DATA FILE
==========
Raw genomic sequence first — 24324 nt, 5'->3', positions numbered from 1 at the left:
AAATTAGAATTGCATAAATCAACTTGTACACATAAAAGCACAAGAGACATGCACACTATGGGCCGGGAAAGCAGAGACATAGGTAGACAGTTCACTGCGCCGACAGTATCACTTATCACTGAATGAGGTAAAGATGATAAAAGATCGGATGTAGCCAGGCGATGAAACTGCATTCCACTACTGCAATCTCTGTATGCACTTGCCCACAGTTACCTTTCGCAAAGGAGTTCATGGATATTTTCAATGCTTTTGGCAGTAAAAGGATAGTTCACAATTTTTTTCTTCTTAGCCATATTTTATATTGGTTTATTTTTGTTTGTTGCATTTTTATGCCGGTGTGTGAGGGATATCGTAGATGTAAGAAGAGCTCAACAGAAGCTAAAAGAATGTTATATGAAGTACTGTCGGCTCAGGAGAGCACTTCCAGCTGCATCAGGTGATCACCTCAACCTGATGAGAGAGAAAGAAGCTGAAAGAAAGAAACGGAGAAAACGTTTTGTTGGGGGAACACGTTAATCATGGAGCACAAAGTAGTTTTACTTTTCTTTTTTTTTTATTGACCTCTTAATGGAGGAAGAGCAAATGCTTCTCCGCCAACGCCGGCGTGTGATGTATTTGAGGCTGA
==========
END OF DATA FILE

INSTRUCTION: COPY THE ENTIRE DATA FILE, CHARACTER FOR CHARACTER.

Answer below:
Raw genomic sequence first — 24324 nt, 5'->3', positions numbered from 1 at the left:
AAATTAGAATTGCATAAATCAACTTGTACACATAAAAGCACAAGAGACATGCACACTATGGGCCGGGAAAGCAGAGACATAGGTAGACAGTTCACTGCGCCGACAGTATCACTTATCACTGAATGAGGTAAAGATGATAAAAGATCGGATGTAGCCAGGCGATGAAACTGCATTCCACTACTGCAATCTCTGTATGCACTTGCCCACAGTTACCTTTCGCAAAGGAGTTCATGGATATTTTCAATGCTTTTGGCAGTAAAAGGATAGTTCACAATTTTTTTCTTCTTAGCCATATTTTATATTGGTTTATTTTTGTTTGTTGCATTTTTATGCCGGTGTGTGAGGGATATCGTAGATGTAAGAAGAGCTCAACAGAAGCTAAAAGAATGTTATATGAAGTACTGTCGGCTCAGGAGAGCACTTCCAGCTGCATCAGGTGATCACCTCAACCTGATGAGAGAGAAAGAAGCTGAAAGAAAGAAACGGAGAAAACGTTTTGTTGGGGGAACACGTTAATCATGGAGCACAAAGTAGTTTTACTTTTCTTTTTTTTTTATTGACCTCTTAATGGAGGAAGAGCAAATGCTTCTCCGCCAACGCCGGCGTGTGATGTATTTGAGGCTGA